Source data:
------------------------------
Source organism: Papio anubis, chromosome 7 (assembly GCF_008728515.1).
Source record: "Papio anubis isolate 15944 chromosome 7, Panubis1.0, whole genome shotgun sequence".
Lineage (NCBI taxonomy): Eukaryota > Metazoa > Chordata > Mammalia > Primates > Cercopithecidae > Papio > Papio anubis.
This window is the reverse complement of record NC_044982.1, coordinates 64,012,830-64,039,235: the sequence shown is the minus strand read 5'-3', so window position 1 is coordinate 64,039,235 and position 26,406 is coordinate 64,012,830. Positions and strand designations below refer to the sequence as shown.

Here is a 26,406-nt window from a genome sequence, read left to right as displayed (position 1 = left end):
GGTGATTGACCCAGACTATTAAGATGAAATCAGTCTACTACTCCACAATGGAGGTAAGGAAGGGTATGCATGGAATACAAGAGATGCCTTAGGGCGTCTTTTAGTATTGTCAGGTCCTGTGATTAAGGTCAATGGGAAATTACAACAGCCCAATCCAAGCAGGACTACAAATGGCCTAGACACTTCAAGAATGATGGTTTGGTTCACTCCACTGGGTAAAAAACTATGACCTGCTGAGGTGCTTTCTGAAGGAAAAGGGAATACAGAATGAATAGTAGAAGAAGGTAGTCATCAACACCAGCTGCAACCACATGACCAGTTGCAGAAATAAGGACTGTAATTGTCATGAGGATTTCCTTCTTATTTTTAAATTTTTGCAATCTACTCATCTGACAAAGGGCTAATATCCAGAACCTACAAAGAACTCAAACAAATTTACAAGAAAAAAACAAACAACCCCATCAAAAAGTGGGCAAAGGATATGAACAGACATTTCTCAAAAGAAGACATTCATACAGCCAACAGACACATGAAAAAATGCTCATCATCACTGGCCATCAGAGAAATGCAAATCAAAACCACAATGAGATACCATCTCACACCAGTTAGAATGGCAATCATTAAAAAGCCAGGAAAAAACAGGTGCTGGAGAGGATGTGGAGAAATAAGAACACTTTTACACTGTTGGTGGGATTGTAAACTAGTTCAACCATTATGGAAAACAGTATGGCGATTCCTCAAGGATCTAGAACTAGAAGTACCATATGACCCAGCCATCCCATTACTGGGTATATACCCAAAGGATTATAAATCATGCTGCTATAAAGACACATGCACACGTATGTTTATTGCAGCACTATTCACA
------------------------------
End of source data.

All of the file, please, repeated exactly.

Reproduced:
Source organism: Papio anubis, chromosome 7 (assembly GCF_008728515.1).
Source record: "Papio anubis isolate 15944 chromosome 7, Panubis1.0, whole genome shotgun sequence".
Lineage (NCBI taxonomy): Eukaryota > Metazoa > Chordata > Mammalia > Primates > Cercopithecidae > Papio > Papio anubis.
This window is the reverse complement of record NC_044982.1, coordinates 64,012,830-64,039,235: the sequence shown is the minus strand read 5'-3', so window position 1 is coordinate 64,039,235 and position 26,406 is coordinate 64,012,830. Positions and strand designations below refer to the sequence as shown.

Here is a 26,406-nt window from a genome sequence, read left to right as displayed (position 1 = left end):
GGTGATTGACCCAGACTATTAAGATGAAATCAGTCTACTACTCCACAATGGAGGTAAGGAAGGGTATGCATGGAATACAAGAGATGCCTTAGGGCGTCTTTTAGTATTGTCAGGTCCTGTGATTAAGGTCAATGGGAAATTACAACAGCCCAATCCAAGCAGGACTACAAATGGCCTAGACACTTCAAGAATGATGGTTTGGTTCACTCCACTGGGTAAAAAACTATGACCTGCTGAGGTGCTTTCTGAAGGAAAAGGGAATACAGAATGAATAGTAGAAGAAGGTAGTCATCAACACCAGCTGCAACCACATGACCAGTTGCAGAAATAAGGACTGTAATTGTCATGAGGATTTCCTTCTTATTTTTAAATTTTTGCAATCTACTCATCTGACAAAGGGCTAATATCCAGAACCTACAAAGAACTCAAACAAATTTACAAGAAAAAAACAAACAACCCCATCAAAAAGTGGGCAAAGGATATGAACAGACATTTCTCAAAAGAAGACATTCATACAGCCAACAGACACATGAAAAAATGCTCATCATCACTGGCCATCAGAGAAATGCAAATCAAAACCACAATGAGATACCATCTCACACCAGTTAGAATGGCAATCATTAAAAAGCCAGGAAAAAACAGGTGCTGGAGAGGATGTGGAGAAATAAGAACACTTTTACACTGTTGGTGGGATTGTAAACTAGTTCAACCATTATGGAAAACAGTATGGCGATTCCTCAAGGATCTAGAACTAGAAGTACCATATGACCCAGCCATCCCATTACTGGGTATATACCCAAAGGATTATAAATCATGCTGCTATAAAGACACATGCACACGTATGTTTATTGCAGCACTATTCACA